Brandonites itching to grow some of their own food this summer are waiting to hear if there’ll be room in one of the Wheat City’s thriving gardens.
March is the month when the hundreds of small plots, found in gardens throughout the city are assigned on a first-come-firstserved basis.
Some may get turned away. There are now waiting lists of eager gardeners hoping to get one of the 400 plots in Brandon’s network of seven gardens.
“There is huge demand for community gardening in Brandon,” Ryan Graves community development co-ordinator with Brandon’s Neighbourhood Renewal Corporation told a session at the Food Matters Manitoba’s Growing Local Conference in late February.
Community gardening has sparked interest across all age groups and demographics and people are doing it “for every kind of reason,” she said. Some do it for exercise and recreation, or as a social outing. “And some just want to know where their food comes from,” she said.
Community gardening has been done in the city for over 15 years. Last year was the first year a network was formed made up of the City of Brandon and the school division, Samaritan House, the Agriculture and Agri- Food Canada Research Station and the Brandon Friendship Centre. The network is co-ordinated through the BNRC office.
As they co-ordinate who gets a plot each spring, some are set aside for Samaritan House to distribute among to those needing to grow food to stretch a household food budget, Graves noted.
Many of the gardens have raised beds to allow individuals with back problems to enjoy gardening. Rock Park Garden, at the corner of 15th St. and Louise Ave. is popular among older persons who live in a nearby seniors’ residence.
Other gardens are attended by
children such as the garden at the New Era Community School Garden. The East End Community Centre Garden at Victoria Ave. and Franklin St. was built by Students in Free Enterprise (SIFE) partnership with the Brandon Community Garden Network.
The largest garden amongst the seven is located at 26th St. and Maryland Ave. and has 150 plots, to be expanded to 200 this spring. Others are at 3rd St. and Aberdeen and at 12th St. and Van Horne Ave. Another garden near Rock Park garden is known as the Park Community Centre Cen- garden.
They’ve had to set down some ground rules – including no sales of produce grown on these public plots– and co-ordination has had its challenges, notes Graves.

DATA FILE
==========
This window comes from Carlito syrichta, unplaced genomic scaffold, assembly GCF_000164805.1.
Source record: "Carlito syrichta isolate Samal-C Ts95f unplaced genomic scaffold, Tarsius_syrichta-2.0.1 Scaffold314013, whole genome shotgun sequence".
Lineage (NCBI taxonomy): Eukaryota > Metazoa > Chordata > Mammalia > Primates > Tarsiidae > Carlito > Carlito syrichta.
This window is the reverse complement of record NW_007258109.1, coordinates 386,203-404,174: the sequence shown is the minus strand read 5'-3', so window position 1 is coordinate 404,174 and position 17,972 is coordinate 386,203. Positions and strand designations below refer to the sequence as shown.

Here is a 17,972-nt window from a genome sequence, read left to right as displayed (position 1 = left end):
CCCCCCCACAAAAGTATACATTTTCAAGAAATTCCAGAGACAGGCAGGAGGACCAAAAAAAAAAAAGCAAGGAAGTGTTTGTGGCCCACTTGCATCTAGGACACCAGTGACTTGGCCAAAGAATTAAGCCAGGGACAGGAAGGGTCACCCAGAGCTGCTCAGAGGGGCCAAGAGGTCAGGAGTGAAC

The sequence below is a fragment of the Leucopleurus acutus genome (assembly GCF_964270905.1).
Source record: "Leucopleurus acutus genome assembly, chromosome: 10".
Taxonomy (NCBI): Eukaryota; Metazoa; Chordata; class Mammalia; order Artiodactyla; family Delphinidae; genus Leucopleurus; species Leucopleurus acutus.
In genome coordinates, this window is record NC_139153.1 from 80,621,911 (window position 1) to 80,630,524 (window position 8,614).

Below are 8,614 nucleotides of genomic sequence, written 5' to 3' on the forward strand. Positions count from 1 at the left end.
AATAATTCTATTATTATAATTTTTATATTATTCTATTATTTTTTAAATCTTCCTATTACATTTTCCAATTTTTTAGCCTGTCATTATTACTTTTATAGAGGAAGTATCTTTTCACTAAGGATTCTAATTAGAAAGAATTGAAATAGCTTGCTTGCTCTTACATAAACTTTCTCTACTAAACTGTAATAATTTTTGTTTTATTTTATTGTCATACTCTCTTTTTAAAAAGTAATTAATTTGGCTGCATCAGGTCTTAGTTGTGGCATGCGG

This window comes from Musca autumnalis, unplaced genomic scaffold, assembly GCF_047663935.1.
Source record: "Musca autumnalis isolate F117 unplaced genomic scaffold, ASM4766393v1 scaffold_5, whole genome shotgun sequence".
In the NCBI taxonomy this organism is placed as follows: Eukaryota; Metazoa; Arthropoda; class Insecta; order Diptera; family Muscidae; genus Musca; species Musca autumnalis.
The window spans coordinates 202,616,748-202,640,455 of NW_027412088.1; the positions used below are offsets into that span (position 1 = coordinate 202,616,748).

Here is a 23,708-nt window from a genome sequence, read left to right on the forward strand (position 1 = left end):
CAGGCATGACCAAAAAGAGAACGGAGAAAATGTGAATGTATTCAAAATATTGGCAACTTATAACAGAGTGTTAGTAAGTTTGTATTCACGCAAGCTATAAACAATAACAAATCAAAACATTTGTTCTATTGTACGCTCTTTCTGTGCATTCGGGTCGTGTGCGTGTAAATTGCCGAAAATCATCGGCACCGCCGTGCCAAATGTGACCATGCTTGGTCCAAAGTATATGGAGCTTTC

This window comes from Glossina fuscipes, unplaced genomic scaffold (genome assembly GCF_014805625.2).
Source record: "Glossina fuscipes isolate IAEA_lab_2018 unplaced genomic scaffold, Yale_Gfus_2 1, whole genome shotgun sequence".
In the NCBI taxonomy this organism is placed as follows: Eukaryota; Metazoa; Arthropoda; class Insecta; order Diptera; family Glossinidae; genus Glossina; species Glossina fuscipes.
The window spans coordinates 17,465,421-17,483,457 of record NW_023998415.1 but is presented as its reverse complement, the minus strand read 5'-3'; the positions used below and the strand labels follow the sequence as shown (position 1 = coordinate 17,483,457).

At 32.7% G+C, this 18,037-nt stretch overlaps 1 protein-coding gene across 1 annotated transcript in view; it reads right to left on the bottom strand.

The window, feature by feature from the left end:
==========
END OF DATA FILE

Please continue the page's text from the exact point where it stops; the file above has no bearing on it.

“But there has been a ton of benefits from this,” she said. “If I had to pick one I would say it is the way it’s brought the community together.”
People are also getting more exercise, learning new skills and eating more vegetables, she added.
The gardening bug also bit more southwestern Manitobans beyond the city of Brandon last year too, thanks to another initiative of the Assiniboine Regional Health Authority.
RHA community dietitians Sandra Smith and Chantal Morais also spoke at Growing Local describing last year’s garden and food preservation workshops offered to help more people grow and harvest a little more of their own food.
The RHA was motivated by last year’s national nutrition theme of Dietitians of Canada – to eat a healthier diet of homegrown foods – but also by stats that show vegetable intake is low among many southwesterners.
Funding to run the workshops came through the RHA and Healthy Together Now, a chronic disease prevention initiative.
The workshops spurred many to try gardening on their own properties as well as community gardens such as those inititiated in Killarney, Morais said.
The two dietitians said both the how-to-garden workshops and food preservation workshops attracted broad interest, including among many young people who’d never gardened before, residents of several of the First Nations communities in the ARHA and
new Canadians who’ve moved into the southwest.
Participants were extremely enthusiastic about what they were learning, both at the gardening and canning workshops, she said.
“I just remember the face of this one girl who said she couldn’t wait to go home and try to grow potatoes.”
But with their own workload now shifting to other priorities, it’s not clear right now if or how this initiative will continue on another year.
“Our vision is for it to carry on in our RHA,” said Morais. “There is definitely more interest in it.”
Other dietitians around Manitoba have been made aware of the ARHA’s workshops. The model is now out there for others to try, added Smith.
“Therehasbeenaton ofbenefitsfromthis. IfIhadtopickone Iwouldsayitisthe wayit’sbroughtthe communitytogether.”